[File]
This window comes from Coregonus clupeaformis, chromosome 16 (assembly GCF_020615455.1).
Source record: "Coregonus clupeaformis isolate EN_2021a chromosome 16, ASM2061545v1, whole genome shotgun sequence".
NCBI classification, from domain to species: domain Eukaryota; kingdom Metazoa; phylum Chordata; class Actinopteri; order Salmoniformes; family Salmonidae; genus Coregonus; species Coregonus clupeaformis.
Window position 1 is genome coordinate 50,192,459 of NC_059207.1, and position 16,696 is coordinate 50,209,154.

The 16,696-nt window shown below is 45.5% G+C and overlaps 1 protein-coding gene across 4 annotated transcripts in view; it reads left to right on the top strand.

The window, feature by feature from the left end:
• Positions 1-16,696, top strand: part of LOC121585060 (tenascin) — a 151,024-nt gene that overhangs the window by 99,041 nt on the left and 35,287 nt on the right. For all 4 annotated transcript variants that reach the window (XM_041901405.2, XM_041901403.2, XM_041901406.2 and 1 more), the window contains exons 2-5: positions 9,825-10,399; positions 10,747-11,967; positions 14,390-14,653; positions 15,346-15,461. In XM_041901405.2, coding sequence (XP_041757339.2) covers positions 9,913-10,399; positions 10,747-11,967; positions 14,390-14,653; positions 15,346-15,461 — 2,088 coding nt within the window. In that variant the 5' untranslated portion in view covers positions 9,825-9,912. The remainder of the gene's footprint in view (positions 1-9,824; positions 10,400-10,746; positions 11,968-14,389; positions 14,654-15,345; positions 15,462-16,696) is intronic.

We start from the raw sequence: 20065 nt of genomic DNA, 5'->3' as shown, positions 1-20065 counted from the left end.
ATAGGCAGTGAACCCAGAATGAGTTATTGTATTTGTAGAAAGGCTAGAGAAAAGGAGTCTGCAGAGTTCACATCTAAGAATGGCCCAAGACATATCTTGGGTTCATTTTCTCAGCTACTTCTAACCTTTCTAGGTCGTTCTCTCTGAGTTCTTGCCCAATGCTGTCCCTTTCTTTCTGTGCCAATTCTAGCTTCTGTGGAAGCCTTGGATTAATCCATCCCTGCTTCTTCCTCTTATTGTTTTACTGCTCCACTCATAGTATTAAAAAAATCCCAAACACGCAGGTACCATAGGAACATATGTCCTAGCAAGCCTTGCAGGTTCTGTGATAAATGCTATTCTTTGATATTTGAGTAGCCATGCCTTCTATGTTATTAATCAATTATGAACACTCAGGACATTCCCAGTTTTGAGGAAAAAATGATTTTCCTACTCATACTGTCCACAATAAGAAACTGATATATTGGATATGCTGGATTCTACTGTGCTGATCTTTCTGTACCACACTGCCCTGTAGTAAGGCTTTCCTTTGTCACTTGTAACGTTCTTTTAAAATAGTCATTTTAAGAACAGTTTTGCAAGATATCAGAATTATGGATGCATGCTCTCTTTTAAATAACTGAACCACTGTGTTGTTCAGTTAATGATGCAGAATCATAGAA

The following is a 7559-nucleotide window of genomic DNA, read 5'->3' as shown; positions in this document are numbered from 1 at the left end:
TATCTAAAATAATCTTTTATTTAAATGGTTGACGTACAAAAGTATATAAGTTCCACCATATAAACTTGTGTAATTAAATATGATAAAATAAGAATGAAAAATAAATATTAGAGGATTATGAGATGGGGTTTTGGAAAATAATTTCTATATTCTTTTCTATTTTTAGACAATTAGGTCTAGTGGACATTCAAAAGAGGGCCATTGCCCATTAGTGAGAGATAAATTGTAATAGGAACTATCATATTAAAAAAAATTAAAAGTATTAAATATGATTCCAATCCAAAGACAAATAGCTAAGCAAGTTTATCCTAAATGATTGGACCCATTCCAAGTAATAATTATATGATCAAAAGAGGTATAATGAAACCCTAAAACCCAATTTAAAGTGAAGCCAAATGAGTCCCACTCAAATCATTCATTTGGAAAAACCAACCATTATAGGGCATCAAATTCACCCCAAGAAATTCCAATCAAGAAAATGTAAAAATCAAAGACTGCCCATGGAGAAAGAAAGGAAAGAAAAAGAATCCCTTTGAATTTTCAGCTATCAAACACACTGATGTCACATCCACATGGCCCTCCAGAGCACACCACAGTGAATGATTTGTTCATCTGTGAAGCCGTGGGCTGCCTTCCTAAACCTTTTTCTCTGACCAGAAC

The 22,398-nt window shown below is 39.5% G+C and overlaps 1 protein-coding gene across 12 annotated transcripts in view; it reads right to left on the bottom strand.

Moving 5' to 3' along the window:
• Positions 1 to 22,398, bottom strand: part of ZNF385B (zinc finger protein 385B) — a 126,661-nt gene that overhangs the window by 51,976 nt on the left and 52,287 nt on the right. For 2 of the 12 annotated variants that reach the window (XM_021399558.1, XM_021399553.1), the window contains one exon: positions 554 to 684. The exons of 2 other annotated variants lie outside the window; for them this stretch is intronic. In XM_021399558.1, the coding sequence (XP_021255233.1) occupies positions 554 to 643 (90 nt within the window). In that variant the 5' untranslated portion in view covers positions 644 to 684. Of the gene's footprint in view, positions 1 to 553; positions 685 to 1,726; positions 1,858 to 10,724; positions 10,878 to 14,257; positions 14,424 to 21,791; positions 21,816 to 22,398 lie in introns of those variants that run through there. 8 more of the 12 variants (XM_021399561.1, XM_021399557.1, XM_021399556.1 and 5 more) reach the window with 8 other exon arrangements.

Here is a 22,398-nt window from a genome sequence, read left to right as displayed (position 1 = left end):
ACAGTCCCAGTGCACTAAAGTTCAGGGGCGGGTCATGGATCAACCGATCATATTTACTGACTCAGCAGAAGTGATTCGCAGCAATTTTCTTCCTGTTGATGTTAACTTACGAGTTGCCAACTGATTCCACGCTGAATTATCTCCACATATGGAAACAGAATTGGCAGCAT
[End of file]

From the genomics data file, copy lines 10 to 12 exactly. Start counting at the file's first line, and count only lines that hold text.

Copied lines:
The following is a 7559-nucleotide window of genomic DNA, read 5'->3' as shown; positions in this document are numbered from 1 at the left end:
TATCTAAAATAATCTTTTATTTAAATGGTTGACGTACAAAAGTATATAAGTTCCACCATATAAACTTGTGTAATTAAATATGATAAAATAAGAATGAAAAATAAATATTAGAGGATTATGAGATGGGGTTTTGGAAAATAATTTCTATATTCTTTTCTATTTTTAGACAATTAGGTCTAGTGGACATTCAAAAGAGGGCCATTGCCCATTAGTGAGAGATAAATTGTAATAGGAACTATCATATTAAAAAAAATTAAAAGTATTAAATATGATTCCAATCCAAAGACAAATAGCTAAGCAAGTTTATCCTAAATGATTGGACCCATTCCAAGTAATAATTATATGATCAAAAGAGGTATAATGAAACCCTAAAACCCAATTTAAAGTGAAGCCAAATGAGTCCCACTCAAATCATTCATTTGGAAAAACCAACCATTATAGGGCATCAAATTCACCCCAAGAAATTCCAATCAAGAAAATGTAAAAATCAAAGACTGCCCATGGAGAAAGAAAGGAAAGAAAAAGAATCCCTTTGAATTTTCAGCTATCAAACACACTGATGTCACATCCACATGGCCCTCCAGAGCACACCACAGTGAATGATTTGTTCATCTGTGAAGCCGTGGGCTGCCTTCCTAAACCTTTTTCTCTGACCAGAAC

The 22,398-nt window shown below is 39.5% G+C and overlaps 1 protein-coding gene across 12 annotated transcripts in view; it reads right to left on the bottom strand.